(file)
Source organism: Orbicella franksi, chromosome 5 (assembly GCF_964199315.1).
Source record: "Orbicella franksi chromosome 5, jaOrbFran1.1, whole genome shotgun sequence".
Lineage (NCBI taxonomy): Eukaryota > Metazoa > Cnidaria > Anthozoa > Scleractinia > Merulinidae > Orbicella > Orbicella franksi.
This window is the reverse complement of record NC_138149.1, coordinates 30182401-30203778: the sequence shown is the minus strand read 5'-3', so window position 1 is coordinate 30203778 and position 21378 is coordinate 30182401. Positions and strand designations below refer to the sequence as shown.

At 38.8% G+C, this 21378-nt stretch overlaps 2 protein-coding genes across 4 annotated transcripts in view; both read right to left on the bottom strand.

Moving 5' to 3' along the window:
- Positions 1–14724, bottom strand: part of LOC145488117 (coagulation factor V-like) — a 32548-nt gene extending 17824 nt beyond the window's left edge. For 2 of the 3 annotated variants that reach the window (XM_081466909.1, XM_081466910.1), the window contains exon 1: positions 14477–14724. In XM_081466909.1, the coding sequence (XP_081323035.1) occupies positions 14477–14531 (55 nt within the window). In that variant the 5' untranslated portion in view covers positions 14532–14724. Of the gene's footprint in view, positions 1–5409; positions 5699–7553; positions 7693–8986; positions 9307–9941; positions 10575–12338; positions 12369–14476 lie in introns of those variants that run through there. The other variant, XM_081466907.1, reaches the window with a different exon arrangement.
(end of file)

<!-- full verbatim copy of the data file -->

Source organism: Orbicella franksi, chromosome 5 (assembly GCF_964199315.1).
Source record: "Orbicella franksi chromosome 5, jaOrbFran1.1, whole genome shotgun sequence".
Lineage (NCBI taxonomy): Eukaryota > Metazoa > Cnidaria > Anthozoa > Scleractinia > Merulinidae > Orbicella > Orbicella franksi.
This window is the reverse complement of record NC_138149.1, coordinates 30182401-30203778: the sequence shown is the minus strand read 5'-3', so window position 1 is coordinate 30203778 and position 21378 is coordinate 30182401. Positions and strand designations below refer to the sequence as shown.

At 38.8% G+C, this 21378-nt stretch overlaps 2 protein-coding genes across 4 annotated transcripts in view; both read right to left on the bottom strand.

Moving 5' to 3' along the window:
- Positions 1–14724, bottom strand: part of LOC145488117 (coagulation factor V-like) — a 32548-nt gene extending 17824 nt beyond the window's left edge. For 2 of the 3 annotated variants that reach the window (XM_081466909.1, XM_081466910.1), the window contains exon 1: positions 14477–14724. In XM_081466909.1, the coding sequence (XP_081323035.1) occupies positions 14477–14531 (55 nt within the window). In that variant the 5' untranslated portion in view covers positions 14532–14724. Of the gene's footprint in view, positions 1–5409; positions 5699–7553; positions 7693–8986; positions 9307–9941; positions 10575–12338; positions 12369–14476 lie in introns of those variants that run through there. The other variant, XM_081466907.1, reaches the window with a different exon arrangement.